Price Isn’t The Issue

It is very possible many of your clients already hire you because of your great work. Chances are many are willing to pay more than you already charge. This is the reason why I say ignore the competition. You want people to hire you because of your awesome photography, not your price.

If price is an issue, here are three of the possible problems. One, the client just needs a photographer. This means they know they need a photographer, but don’t value photography or the photographer. Unfortunately, this is a tough client to work for and I avoid them. They are not loyal, offer little; while expecting a lot, and most important waste time you could use to earn and serve good clients.

Two, they don’t have the budget. I will work with some clients who legitimately have a limited budget. They appreciate my work, referred me to other good clients or maybe hired me in the past with a fair rate and prompt payment.

Unfortunately, there are people or companies who will spend a large amount of money on related services, yet consider photography as an after-thought. For example, a business may spend thousands of dollars on billboard space, but wants cheap photography for the display — a major element which will help give them a positive return on their billboard investment. I try to avoid these penny wise, pound foolish clients.

I’ve also found people/companies who have tight budgets tend to refer others who have tight budgets. This is not helpful for business growth.

The third is the biggest reason price is an issue; you are running your photography business like a commodity. You believe being affordable is they best way to build your photography career. Many commodity photographers do not bring any additional value to their service, which is why people are not willing to pay more. There are millions of people who can pick up a camera and take a good photograph. Today, taking awesome photos is not an extraordinary skill. You must provide more.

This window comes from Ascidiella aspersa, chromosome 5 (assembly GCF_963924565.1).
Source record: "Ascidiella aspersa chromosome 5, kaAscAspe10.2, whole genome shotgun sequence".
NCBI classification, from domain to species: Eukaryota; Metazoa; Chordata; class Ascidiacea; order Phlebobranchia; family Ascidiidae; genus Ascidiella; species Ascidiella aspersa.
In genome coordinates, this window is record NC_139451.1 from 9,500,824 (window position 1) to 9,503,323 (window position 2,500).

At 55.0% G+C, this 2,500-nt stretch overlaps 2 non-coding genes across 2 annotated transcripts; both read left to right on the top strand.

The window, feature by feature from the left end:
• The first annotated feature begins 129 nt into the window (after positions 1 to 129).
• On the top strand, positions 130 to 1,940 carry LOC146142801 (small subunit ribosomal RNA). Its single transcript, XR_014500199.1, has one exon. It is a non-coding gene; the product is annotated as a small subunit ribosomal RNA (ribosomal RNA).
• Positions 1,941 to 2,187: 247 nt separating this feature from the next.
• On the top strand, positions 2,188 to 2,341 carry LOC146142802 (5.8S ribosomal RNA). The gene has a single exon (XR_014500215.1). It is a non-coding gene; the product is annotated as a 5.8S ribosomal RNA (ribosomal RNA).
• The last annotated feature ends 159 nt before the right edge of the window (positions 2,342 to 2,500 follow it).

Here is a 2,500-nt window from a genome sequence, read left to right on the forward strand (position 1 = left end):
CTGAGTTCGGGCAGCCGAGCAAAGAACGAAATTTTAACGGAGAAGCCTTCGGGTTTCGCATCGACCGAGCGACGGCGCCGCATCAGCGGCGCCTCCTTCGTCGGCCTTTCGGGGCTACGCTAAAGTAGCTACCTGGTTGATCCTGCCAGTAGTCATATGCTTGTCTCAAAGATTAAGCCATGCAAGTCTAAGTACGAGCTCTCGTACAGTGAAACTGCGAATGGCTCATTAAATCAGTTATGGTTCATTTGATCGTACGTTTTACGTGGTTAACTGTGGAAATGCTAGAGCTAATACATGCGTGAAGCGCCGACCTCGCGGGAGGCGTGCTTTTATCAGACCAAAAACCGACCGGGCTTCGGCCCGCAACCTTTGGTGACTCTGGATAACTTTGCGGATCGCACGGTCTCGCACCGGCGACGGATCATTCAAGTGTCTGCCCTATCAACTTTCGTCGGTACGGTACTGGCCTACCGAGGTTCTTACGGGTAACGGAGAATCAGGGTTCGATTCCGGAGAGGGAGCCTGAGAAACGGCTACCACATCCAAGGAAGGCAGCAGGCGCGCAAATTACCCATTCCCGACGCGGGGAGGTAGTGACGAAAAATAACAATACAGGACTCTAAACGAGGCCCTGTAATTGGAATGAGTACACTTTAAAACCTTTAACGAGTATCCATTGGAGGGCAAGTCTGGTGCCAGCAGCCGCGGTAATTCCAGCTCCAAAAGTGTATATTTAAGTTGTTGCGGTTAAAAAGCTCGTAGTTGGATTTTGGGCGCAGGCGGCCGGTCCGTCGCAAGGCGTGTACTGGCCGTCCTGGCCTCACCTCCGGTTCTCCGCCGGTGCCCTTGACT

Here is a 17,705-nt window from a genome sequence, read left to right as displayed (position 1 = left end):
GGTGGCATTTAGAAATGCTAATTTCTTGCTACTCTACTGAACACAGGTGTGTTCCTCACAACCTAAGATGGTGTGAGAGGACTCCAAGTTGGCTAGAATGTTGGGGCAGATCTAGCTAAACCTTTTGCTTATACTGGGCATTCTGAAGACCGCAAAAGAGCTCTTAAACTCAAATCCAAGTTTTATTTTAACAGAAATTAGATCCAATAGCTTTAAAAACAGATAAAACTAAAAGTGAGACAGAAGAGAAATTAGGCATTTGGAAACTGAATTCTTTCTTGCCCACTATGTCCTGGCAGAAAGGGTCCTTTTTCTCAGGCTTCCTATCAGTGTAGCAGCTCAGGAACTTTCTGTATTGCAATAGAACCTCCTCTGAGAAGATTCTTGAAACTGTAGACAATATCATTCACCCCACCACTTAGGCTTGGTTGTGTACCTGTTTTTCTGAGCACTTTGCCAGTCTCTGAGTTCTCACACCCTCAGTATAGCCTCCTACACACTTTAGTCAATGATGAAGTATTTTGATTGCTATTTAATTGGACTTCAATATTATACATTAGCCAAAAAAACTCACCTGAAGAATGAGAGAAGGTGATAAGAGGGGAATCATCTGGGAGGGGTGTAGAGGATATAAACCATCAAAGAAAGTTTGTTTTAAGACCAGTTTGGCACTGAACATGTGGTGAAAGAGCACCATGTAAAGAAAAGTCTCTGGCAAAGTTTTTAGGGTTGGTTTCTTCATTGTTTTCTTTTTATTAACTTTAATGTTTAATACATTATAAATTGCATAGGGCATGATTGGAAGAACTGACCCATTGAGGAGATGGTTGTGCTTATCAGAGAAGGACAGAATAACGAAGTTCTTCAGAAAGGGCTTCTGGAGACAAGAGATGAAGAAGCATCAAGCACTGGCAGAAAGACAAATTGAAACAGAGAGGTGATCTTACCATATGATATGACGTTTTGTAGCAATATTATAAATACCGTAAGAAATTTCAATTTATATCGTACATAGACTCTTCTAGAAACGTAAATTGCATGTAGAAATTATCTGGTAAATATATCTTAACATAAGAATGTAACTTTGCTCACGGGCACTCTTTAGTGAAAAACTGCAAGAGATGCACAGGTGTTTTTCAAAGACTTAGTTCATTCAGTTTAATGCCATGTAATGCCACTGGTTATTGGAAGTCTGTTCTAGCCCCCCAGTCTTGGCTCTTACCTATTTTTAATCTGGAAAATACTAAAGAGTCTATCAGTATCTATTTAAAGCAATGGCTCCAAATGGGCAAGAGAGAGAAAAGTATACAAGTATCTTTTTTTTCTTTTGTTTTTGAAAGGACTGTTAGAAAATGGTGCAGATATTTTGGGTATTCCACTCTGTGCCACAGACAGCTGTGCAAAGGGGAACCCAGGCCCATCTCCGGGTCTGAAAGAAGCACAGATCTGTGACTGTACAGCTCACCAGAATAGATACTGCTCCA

Service is not the more. The creation of a properly exposed and well composed photograph is expected, so is good service. Telling people you have great service is like saying you’re cool. You can’t. Only your customers can talk about your great service. You have to earn it. Which, in turn, helps your brand.

The Next Level

In most cases, eighty percent of what takes you to the next level of your photography career, is not your photography.

True, you must learn new photography skills, including post-processing. However, this is only twenty percent of the equation. The most important skills you need to become a top photographer are  business and marketing.

Think about it, most classes, seminars, and famous photographers are teaching photography techniques. These are the most attended sessions, so, why are more photographers not succeeding after they leave? As a photography business educator, I assure you our class sizes, blog traffic and social media following are much smaller than technique educators. Which is fine, because you can take advantage of this misdirection.

While most of the competition are learning the latest posing technique, you can turn your attention to what really grows your photography business. You focus on understanding the customer, and how to improve your brand. This helps you earn more money, grow your client base, which keeps you in business; doing what you love — getting paid to create awesome images.